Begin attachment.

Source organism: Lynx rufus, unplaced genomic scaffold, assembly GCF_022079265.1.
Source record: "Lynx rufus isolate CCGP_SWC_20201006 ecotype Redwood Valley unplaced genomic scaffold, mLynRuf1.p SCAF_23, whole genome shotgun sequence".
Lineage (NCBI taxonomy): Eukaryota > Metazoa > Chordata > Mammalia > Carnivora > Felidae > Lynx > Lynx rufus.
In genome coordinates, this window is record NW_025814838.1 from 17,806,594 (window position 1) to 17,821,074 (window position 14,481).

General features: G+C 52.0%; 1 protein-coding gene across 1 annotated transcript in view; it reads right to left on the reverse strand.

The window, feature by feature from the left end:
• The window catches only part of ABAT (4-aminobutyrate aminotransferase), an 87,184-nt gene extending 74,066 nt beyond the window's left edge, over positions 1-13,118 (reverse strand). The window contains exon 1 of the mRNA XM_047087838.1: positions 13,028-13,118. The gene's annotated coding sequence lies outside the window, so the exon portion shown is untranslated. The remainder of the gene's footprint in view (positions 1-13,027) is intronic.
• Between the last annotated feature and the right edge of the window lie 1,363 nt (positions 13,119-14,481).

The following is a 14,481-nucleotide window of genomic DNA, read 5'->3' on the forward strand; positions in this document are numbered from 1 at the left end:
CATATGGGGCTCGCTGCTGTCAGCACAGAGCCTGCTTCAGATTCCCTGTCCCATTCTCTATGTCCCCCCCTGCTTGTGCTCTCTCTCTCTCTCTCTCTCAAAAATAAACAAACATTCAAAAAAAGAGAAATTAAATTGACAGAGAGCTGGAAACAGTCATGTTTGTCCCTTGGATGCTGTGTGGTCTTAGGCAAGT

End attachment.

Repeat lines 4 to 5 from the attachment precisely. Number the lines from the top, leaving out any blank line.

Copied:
In genome coordinates, this window is record NW_025814838.1 from 17,806,594 (window position 1) to 17,821,074 (window position 14,481).

General features: G+C 52.0%; 1 protein-coding gene across 1 annotated transcript in view; it reads right to left on the reverse strand.